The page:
Putting aside the dubious nature of regional flavour profiles in Scotch, it’s probably fair to suggest that the active Lowland distilleries receive the least attention of any. In the past the styles of whisky being produced in the borders of Scotland were fairly wide ranging, with the likes of St Magdalene distillery and Littlemill producing a spirit that diverges greatly from what is often marketed as the “classic” Lowland style today. Auchentoshan distillery typifies the light, sweet and clean spirit character that is now associated with the region, and while it has some firm followers it is sometimes passed over as a pleasant but ultimately unremarkable single malt.
This entry level distillery bottling might not be the best selection should we wish to dispel the distillery’s reputation for mediocrity, but before we charge into more unusual and older examples of Auchentoshan’s output its worth taking a look at what is a good quality, highly accessible Auchentoshan 12 year old. After all, this type of bottling is a platform for discovering the joys of whisk(e)y, and filtration and colouring apart you could certainly do worse than a dram of this over rocks on a warm summer’s day, or as an introduction for those who might find your cask strength Ardbeg just a little overpowering.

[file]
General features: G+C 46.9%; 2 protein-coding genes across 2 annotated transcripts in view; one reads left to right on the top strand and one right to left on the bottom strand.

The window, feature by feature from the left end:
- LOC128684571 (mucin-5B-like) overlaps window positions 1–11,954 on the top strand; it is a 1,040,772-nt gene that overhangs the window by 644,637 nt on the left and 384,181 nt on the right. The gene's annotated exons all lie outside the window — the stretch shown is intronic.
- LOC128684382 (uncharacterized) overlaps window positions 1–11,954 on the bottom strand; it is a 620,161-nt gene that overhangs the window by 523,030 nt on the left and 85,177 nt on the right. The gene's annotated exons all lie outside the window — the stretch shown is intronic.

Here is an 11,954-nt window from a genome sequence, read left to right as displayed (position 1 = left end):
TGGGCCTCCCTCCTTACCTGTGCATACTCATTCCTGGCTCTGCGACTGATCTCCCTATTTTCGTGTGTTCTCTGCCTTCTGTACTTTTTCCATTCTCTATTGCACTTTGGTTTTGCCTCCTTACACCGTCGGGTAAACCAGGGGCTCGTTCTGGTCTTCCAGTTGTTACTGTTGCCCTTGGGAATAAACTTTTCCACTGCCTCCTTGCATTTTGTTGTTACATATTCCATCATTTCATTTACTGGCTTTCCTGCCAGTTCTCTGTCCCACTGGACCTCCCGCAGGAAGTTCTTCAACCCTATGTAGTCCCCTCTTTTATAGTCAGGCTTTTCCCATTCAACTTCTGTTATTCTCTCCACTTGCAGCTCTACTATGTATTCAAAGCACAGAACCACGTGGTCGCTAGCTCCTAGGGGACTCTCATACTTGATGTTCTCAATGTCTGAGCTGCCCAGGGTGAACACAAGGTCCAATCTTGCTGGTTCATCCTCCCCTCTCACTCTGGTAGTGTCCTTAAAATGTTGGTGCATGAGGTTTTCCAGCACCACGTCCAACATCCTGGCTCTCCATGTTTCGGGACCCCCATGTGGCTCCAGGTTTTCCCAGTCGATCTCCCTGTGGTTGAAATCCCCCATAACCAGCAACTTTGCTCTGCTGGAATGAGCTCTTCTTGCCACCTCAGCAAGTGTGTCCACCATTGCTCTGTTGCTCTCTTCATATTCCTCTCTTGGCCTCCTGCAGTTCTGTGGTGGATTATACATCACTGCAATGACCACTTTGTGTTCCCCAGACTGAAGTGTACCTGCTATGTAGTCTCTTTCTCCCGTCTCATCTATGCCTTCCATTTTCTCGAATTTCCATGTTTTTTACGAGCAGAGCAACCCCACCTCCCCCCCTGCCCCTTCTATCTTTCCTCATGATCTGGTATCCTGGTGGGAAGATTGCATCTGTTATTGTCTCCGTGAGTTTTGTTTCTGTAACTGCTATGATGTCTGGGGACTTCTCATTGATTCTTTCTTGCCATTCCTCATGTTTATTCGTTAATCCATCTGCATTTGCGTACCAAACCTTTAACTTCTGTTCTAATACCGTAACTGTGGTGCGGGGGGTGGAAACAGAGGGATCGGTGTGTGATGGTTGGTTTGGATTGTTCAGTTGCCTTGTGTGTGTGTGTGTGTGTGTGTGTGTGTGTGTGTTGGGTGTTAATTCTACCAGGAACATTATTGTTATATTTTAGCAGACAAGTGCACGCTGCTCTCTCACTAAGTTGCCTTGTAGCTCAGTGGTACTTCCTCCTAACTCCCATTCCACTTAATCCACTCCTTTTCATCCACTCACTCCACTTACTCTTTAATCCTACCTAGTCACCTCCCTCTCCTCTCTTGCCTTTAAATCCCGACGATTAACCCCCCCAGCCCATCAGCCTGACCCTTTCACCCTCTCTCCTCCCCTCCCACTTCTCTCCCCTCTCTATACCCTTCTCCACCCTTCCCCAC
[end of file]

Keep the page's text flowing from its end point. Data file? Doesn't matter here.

Auchentoshan 12 year old
Official Bottling, 40% abv.
Lots of clean raw barley and vanilla at first nosing, the American oak influence being obvious and making for an instantly sweet, attractive first impression. The cereal notes begin to make way for a mixed red apple and fresh plum fruitiness that develops further on a classically Auchentoshan nuttiness; almond oil and malty sweetness. A little orange oil and honeysuckle come through with time.
The oak speaks first with more vanilla and a spicy mix of ginger and nutmeg in abundance. A little faintly sour, yellow apple note comes forward as the spice subsides and is joined by sweet malt, light honey, almonds, butter and grain. Direct and straightforward but nicely composed.
Light, slightly thin.
Short but well balanced between the oaken gingery spice, gentle garden fruit and vanilla.
As expected, an unchallenging, thoroughly modern, easy drinking single malt whisky that has just enough character to avoid being entirely anonymous, while the copious quantities of sweet barley and heady vanilla make it infinitely accessible. It can be difficult to know just what to feel about whiskies such as this, on one hand they may represent an overall increase in quality at the lower end of the market, on the other, serve as an example of the homogenous impacts of maturation in active, vanillin-rich oak.
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